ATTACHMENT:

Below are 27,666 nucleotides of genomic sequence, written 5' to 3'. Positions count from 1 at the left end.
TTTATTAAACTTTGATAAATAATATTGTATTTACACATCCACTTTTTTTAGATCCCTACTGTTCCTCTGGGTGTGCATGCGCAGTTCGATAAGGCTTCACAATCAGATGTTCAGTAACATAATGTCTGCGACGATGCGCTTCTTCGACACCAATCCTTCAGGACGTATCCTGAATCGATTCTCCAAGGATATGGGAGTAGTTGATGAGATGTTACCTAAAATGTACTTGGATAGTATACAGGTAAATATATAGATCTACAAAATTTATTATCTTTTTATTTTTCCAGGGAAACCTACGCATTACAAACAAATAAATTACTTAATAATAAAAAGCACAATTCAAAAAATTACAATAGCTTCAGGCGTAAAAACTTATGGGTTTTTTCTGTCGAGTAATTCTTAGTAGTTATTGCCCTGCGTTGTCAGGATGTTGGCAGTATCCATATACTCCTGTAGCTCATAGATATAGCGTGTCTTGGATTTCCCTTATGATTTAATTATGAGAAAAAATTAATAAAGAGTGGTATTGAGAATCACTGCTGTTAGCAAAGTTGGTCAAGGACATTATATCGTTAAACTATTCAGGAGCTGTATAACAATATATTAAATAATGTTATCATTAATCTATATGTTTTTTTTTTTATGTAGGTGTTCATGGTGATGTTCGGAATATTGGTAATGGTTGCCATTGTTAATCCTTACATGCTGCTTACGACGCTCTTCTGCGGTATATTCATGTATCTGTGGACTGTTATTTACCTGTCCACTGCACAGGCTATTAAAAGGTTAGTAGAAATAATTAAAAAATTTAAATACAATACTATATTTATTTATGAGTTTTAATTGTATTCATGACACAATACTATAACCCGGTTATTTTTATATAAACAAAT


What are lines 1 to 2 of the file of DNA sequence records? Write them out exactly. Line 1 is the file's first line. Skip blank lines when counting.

Below are 27,666 nucleotides of genomic sequence, written 5' to 3'. Positions count from 1 at the left end.
TTTATTAAACTTTGATAAATAATATTGTATTTACACATCCACTTTTTTTAGATCCCTACTGTTCCTCTGGGTGTGCATGCGCAGTTCGATAAGGCTTCACAATCAGATGTTCAGTAACATAATGTCTGCGACGATGCGCTTCTTCGACACCAATCCTTCAGGACGTATCCTGAATCGATTCTCCAAGGATATGGGAGTAGTTGATGAGATGTTACCTAAAATGTACTTGGATAGTATACAGGTAAATATATAGATCTACAAAATTTATTATCTTTTTATTTTTCCAGGGAAACCTACGCATTACAAACAAATAAATTACTTAATAATAAAAAGCACAATTCAAAAAATTACAATAGCTTCAGGCGTAAAAACTTATGGGTTTTTTCTGTCGAGTAATTCTTAGTAGTTATTGCCCTGCGTTGTCAGGATGTTGGCAGTATCCATATACTCCTGTAGCTCATAGATATAGCGTGTCTTGGATTTCCCTTATGATTTAATTATGAGAAAAAATTAATAAAGAGTGGTATTGAGAATCACTGCTGTTAGCAAAGTTGGTCAAGGACATTATATCGTTAAACTATTCAGGAGCTGTATAACAATATATTAAATAATGTTATCATTAATCTATATGTTTTTTTTTTTATGTAGGTGTTCATGGTGATGTTCGGAATATTGGTAATGGTTGCCATTGTTAATCCTTACATGCTGCTTACGACGCTCTTCTGCGGTATATTCATGTATCTGTGGACTGTTATTTACCTGTCCACTGCACAGGCTATTAAAAGGTTAGTAGAAATAATTAAAAAATTTAAATACAATACTATATTTATTTATGAGTTTTAATTGTATTCATGACACAATACTATAACCCGGTTATTTTTATATAAACAAAT